First Reformed

Movie review by
Michael Ordona, Common Sense Media
First Reformed Movie Poster Image
Disturbing images in intense, mature character study.
  • R
  • 2018
  • 108 minutes

Parents say

age 16+
Based on 2 reviews

Kids say

No reviews yetAdd your rating

A lot or a little?

The parents' guide to what's in this movie.

Positive Messages

To describe the film's apparent message in detail would be a spoiler; suffice it to say that after a descent into darkness, there's a real plea for human connection.

Positive Role Models & Representations

Several members of the clergy, including the main character, are portrayed as caring and serious about their work. The main character, as troubled as he is, definitely tries to do the right thing as he sees it.

Violence

Gory aftermath of a suicide is shown. Suicide is a theme. YouTube footage of suicide bomber is viewed, albeit in poor resolution. A character performs a disturbing act of penance. A character's growing illness is represented in painful, discolored (probably bloody) urination.

Sex

No nudity. But there's an undercurrent of roiling sexuality that almost spills over in one (non-nude) intimate scene. The approach to sexuality is adult.

Language
Consumerism
Drinking, Drugs & Smoking

Main character is a spiraling alcoholic. His drinking definitely isn't glamorized, but it's increasingly present as the film goes on.

What parents need to know

Parents need to know that although First Reformed doesn't have any nudity, excessive violence, or strong language, its themes and approach are definitely mature. It deals with suicide, depression, likely PTSD, repressed sexuality, and radicalization. And its measured pace is likely too slow for younger viewers. Ethan Hawke stars as a troubled priest who's involved in the lives of a young couple (Amanda Seyfried, Philip Ettinger); the film follows his rapid decline. The film presents interesting theological arguments involving day-to-day issues in a serious, adult way. Although it may not appeal to teens, it should be OK for older teens, depending on their sensitivity to some of the subjects listed here.

User Reviews

  • Parents say
  • Kids say
Adult Written bykeenanb June 21, 2018

Dark,disturbing,unsettling,slow

Not suitable for children or young adults.If you believe there is no hope and everything is going to hell,this is your movie.
Adult Written byAHLeeReviews July 27, 2018

Crafty Film, Clearly Not Intended for the General Audience

The film is very crafty, has an incredibly taut screenplay from Paul Schrader, and some wonderfully bleak cinematography. There is no profanity, and the violen... Continue reading

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What's the story?

FIRST REFORMED follows a troubled priest named Father Toller (Ethan Hawke) as he tries to help young couple Mary (Amanda Seyfried) and Michael (Philip Ettinger) and is drawn into a tragic series of events. Perhaps because of his own past trauma and growing alcoholism, Toller may be susceptible to certain dark turns. His caring boss (Cedric the Entertainer) and loving colleague (Victoria Hill) try to help before something bad happens.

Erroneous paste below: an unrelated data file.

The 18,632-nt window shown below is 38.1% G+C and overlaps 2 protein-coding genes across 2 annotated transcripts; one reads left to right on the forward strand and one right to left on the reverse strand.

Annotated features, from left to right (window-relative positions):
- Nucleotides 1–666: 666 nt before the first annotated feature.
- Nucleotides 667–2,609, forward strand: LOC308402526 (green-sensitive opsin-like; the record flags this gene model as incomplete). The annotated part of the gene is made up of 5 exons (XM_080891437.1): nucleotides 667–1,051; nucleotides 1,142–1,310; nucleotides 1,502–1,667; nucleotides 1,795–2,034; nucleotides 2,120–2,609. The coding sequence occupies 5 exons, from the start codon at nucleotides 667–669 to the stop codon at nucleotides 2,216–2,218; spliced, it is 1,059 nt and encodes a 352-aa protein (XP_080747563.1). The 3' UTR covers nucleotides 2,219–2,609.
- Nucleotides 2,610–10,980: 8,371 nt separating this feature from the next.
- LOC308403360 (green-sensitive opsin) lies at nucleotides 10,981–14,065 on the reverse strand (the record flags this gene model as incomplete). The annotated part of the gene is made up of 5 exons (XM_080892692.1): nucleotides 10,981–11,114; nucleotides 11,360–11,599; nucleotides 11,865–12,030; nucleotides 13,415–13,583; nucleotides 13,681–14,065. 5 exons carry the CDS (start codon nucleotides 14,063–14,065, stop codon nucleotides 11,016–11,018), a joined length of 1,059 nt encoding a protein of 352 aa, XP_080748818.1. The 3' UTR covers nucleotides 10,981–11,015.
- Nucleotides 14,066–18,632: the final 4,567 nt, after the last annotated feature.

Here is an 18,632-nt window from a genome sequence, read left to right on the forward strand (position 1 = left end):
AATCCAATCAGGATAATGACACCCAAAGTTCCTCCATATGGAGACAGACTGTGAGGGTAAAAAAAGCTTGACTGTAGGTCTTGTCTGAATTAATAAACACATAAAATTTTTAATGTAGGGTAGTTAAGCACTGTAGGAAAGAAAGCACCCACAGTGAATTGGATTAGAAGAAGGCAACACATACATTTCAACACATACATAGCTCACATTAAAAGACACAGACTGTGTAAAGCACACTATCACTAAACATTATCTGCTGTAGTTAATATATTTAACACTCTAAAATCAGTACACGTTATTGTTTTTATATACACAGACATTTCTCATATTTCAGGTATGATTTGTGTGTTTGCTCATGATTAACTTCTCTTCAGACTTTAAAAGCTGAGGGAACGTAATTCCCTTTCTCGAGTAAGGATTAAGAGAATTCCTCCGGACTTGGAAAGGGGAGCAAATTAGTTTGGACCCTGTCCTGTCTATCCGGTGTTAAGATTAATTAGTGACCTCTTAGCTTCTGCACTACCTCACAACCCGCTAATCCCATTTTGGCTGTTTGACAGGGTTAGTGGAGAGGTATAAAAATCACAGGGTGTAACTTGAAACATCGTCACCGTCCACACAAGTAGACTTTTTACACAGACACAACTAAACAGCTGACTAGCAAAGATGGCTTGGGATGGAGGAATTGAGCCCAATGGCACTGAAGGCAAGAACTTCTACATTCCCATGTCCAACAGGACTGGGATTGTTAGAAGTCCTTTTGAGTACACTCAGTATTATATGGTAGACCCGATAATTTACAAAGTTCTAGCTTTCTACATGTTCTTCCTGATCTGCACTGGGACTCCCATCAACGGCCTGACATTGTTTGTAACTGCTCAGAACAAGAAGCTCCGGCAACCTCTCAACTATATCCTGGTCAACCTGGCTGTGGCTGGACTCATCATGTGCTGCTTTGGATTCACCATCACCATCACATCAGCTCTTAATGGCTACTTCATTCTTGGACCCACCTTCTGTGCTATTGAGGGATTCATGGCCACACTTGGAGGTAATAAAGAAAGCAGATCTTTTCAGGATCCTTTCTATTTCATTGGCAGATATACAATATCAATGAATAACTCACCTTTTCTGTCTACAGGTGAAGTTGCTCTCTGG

Is it any good?

This might sound convenient because writer-director Paul Schrader also wrote Taxi Driver, but this drama could be viewed as a companion piece to that classic. Set in the priesthood, First Reformed follows a PTSD sufferer down a dark road searching for a guiding light. Hawke's placid surface and intellectual rigor as Father Toller belie the roiling beneath. He hasn't overcome his past guilt, and when the opportunity to participate fully in something larger than himself presents itself, you have to imagine that the urge isn't dissimilar to what led him to the clergy in the first place. Schrader takes a slow, calm, direct, almost Kubrickian path here: long, static takes; minimal score; few moments of over-the-top emotion. What emerges is a portrait -- almost a still-life -- of radicalization.

The acting is solid all around. Ettinger shines as a passionate young husband. Hill is sympathetic as the choir director who loves Father Toller. As the leader of the church/corporation that employs Toller, Cedric the Entertainer balances priorities of compassion and the bottom line. Schrader allows only one clear villain (a heartless CEO), and his dramatic purpose is clear: to muddy the waters for viewers' rooting interests. First Reformed is carefully considered and cleanly executed. Its final scene makes an interesting argument for what might cure the sickness that seems to infect so many with violent thoughts.

Talk to your kids about ...

  • Families can talk about how the clergy are typically portrayed in movies and on TV. How does First Reformed compare? Does it present them as multidimensional human beings or give you insight into why they chose their profession? Do you believe the characters' concerns?

  • Were you surprised by the path Toller took after the young man's death? Why do you think he became interested in those actions?

  • How does the film address and portray suicide? What's the best way to approach difficult topics like this with kids?

  • What do you think the movie's ending means? Has tragedy been averted or merely delayed?

Movie details

For kids who love dramas

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